NATO Crisis: Germany's Entire Submarine Fleet Is Paralyzed

Throughout 2017, America’s control of NATO policymaking has become more evident than ever, with the sole objective of war-making against Russia. NATO and Russia continue to build up arms, equipment, and troops along the eastern region of Europe, but there is a new development that has NATO worried.

Germany’s operational readiness of its entire submarine fleet is dead in the water.

Yes, you heard that correctly, Germany’s prized submarines are currently on maintenance calls or in desperate need of repairs.

On October 15, Germany lost the last of its submarines when the Type 212a vessel was performing a diving maneuver off the Norweigan coast when it suffered a catastrophic blow to one of its four fins after the submarine struck a boulder. The submarine was quickly rendered not operational and had to be towed back to the German port of Kiel for maintenance work.

In the latest operational summary provided by RT, there are six submarines in the German fleet and all are out of service. Two Type 212a vessels are undergoing scheduled maintenance, and will be redeployed in the second half of 2018, while another two are in a critical state for repairs, with no estimated time of completion. The fifth submarine, as we mentioned above, crashed in October. The sixth submarine was commissioned in October and is currently undergoing rigorous sea trials before it will become operational in May 2018.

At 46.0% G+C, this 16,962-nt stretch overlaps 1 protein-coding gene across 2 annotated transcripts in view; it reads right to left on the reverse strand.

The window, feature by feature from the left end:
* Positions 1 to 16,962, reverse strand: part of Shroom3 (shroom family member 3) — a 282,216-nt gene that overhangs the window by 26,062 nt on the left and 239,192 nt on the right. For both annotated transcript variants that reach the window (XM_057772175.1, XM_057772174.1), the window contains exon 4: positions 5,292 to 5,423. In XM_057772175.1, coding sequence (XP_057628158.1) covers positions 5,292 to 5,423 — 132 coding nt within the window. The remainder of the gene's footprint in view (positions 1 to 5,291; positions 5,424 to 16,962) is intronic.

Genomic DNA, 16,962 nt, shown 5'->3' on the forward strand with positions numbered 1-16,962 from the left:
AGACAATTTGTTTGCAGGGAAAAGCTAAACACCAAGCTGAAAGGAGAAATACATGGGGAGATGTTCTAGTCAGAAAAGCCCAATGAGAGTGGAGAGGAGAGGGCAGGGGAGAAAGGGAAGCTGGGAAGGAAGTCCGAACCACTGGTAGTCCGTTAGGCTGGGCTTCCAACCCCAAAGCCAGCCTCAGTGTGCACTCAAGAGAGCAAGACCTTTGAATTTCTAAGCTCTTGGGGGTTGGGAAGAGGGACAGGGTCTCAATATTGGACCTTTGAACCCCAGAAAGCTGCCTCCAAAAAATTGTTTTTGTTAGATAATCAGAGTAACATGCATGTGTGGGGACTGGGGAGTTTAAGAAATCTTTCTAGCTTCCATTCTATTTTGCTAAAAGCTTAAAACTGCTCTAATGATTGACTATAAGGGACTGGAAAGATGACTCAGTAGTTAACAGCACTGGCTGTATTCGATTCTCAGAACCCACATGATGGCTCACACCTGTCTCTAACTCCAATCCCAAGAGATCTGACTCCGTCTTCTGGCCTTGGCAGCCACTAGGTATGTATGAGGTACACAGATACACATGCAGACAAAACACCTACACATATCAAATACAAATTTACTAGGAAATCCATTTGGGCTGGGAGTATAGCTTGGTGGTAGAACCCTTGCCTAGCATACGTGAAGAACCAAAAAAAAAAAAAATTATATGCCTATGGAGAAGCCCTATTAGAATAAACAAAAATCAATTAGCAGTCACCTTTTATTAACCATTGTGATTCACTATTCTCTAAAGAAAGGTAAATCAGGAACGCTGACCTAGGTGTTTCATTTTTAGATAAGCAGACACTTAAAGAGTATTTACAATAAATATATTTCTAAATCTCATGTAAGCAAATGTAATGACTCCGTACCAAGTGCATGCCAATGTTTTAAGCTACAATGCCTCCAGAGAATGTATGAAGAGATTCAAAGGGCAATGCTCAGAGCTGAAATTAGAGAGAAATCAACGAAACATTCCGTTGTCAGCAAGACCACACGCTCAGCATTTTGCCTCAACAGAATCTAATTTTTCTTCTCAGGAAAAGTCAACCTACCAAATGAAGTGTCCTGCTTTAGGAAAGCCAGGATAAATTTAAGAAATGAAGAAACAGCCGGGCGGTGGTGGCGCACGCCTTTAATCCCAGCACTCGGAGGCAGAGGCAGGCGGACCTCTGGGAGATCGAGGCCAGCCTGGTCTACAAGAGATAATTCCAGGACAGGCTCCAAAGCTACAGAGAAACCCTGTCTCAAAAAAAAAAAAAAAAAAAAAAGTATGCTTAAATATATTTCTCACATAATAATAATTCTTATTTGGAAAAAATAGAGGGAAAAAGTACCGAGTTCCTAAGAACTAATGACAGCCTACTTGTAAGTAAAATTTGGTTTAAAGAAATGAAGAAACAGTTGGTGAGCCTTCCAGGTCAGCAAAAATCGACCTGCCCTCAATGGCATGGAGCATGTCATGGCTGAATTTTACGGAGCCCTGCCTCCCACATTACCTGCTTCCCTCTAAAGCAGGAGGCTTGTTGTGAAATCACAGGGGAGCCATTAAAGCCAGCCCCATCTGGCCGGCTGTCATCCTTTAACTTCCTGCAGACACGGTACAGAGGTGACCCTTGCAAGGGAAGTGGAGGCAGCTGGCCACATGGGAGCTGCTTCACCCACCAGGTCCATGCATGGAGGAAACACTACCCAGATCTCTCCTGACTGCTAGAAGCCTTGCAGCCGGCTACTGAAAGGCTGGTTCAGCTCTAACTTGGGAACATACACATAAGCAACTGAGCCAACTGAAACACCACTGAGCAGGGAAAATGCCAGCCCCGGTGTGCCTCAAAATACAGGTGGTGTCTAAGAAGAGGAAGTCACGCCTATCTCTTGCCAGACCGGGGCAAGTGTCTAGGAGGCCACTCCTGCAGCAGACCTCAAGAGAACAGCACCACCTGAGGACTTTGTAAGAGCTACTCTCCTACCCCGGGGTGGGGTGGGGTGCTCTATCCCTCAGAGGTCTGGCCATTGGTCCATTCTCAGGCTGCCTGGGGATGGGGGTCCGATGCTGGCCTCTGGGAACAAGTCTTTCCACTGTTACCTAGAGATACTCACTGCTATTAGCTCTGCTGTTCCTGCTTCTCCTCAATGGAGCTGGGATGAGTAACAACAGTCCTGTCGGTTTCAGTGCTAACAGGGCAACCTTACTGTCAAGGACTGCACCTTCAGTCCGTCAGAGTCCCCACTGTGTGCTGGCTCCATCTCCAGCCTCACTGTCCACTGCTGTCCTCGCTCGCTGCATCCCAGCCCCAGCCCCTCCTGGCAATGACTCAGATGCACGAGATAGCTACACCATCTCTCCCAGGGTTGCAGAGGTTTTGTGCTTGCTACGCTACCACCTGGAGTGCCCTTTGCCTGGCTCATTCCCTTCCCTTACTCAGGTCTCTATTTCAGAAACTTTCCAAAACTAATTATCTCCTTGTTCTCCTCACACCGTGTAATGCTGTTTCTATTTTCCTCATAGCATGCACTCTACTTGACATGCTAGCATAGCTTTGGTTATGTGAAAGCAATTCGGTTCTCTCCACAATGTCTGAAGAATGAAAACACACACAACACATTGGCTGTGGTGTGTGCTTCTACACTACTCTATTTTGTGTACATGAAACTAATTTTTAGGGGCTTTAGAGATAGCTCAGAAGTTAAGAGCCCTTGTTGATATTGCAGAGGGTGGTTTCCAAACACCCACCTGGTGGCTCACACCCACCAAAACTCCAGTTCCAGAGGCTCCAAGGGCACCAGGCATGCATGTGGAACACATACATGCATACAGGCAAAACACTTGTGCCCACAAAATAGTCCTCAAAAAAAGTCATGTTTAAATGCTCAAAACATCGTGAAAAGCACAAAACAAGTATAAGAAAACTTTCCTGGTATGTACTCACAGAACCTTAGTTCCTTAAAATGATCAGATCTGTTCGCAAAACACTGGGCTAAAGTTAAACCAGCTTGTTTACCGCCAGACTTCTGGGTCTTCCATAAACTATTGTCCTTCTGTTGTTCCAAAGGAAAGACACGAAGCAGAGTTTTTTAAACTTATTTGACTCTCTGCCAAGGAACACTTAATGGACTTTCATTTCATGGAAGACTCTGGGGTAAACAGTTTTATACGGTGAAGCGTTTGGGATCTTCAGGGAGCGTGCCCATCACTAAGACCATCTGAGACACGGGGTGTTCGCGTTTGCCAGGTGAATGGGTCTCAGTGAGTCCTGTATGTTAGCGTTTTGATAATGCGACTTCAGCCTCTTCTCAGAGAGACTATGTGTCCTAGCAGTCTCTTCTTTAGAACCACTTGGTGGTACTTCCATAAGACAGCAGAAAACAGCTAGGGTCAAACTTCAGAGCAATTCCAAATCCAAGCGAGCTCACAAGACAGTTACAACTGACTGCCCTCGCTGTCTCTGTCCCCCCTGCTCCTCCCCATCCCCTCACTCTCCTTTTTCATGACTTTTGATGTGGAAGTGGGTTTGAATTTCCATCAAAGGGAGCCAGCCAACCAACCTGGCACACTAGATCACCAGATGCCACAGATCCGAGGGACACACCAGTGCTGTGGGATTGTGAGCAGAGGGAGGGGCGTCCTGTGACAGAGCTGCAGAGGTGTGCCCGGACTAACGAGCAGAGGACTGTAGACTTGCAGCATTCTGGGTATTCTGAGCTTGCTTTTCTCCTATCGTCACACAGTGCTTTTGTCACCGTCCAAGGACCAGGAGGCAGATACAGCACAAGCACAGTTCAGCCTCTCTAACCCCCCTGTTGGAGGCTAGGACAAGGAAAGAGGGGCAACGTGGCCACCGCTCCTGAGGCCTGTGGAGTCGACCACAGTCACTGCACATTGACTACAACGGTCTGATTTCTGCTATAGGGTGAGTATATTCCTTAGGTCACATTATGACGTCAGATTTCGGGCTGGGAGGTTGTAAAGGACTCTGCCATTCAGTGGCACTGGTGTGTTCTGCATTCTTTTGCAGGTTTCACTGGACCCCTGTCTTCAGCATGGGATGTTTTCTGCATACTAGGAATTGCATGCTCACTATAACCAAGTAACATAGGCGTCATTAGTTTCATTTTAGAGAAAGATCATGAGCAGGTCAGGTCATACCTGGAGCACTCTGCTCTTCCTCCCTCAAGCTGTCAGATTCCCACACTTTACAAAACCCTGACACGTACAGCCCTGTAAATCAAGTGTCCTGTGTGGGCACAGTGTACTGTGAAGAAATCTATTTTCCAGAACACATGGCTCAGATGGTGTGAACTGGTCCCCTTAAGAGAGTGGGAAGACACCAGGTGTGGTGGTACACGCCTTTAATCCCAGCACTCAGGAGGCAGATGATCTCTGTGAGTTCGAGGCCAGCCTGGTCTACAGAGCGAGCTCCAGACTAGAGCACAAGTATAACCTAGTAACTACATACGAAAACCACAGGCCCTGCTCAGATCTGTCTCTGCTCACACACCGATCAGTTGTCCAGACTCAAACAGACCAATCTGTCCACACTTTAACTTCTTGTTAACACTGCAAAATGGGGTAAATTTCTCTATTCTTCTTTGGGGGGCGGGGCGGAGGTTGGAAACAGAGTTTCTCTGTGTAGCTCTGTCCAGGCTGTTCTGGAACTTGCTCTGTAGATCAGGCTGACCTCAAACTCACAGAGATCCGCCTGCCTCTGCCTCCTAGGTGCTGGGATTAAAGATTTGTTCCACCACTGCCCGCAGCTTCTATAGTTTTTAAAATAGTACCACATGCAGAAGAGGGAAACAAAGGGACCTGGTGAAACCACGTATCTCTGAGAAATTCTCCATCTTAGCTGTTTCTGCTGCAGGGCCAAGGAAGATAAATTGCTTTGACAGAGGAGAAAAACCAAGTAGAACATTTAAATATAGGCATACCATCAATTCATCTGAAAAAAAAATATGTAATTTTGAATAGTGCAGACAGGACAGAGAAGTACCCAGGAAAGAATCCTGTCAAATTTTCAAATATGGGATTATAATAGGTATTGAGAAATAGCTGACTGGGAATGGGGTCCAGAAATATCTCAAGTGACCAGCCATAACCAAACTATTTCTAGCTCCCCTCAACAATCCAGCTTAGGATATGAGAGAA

Germany’s submarine fleet will be paralyzed for the next 4-5 months, which presents an enormous national security risk for the country. The submarines’ most fundamental feature is stealth, coupled with defense capabilities and surveillance, but as mentioned above, there is currently a major gap in Germany’s military defense at the moment, which we hope is not exploited by an adversary.

The German parliament’s Defense Commissioner Hans-Peter Bartels told ARD, “this a real disaster for the navy and it’s the first time in history that none [of the U-boats] would be operational for months.” Bartels blamed the lack of spare parts for the broken submarines with the lack of government funding. Ever since the Cold War, German authorities have decided against stockpiling spare parts due to its high costs.

But there is hope, according to the Bartels, the trend of underfunding the military “has been reversed” and the government is ready to spend money on the military. All it took was a broken submarine fleet and the Americans priming the world for war with Russia. He added, “it will take years” before the changes are noticeable, but that doesn’t guarantee the military will be able to operate all submarines at the same time. Stated by the ARD, the navy has three submarine crews, with new crews in training.

While the Americans pressure NATO for war with Russia, it seems as the German government has been more focused on providing safe spaces for refugees, rather than properly funding its military.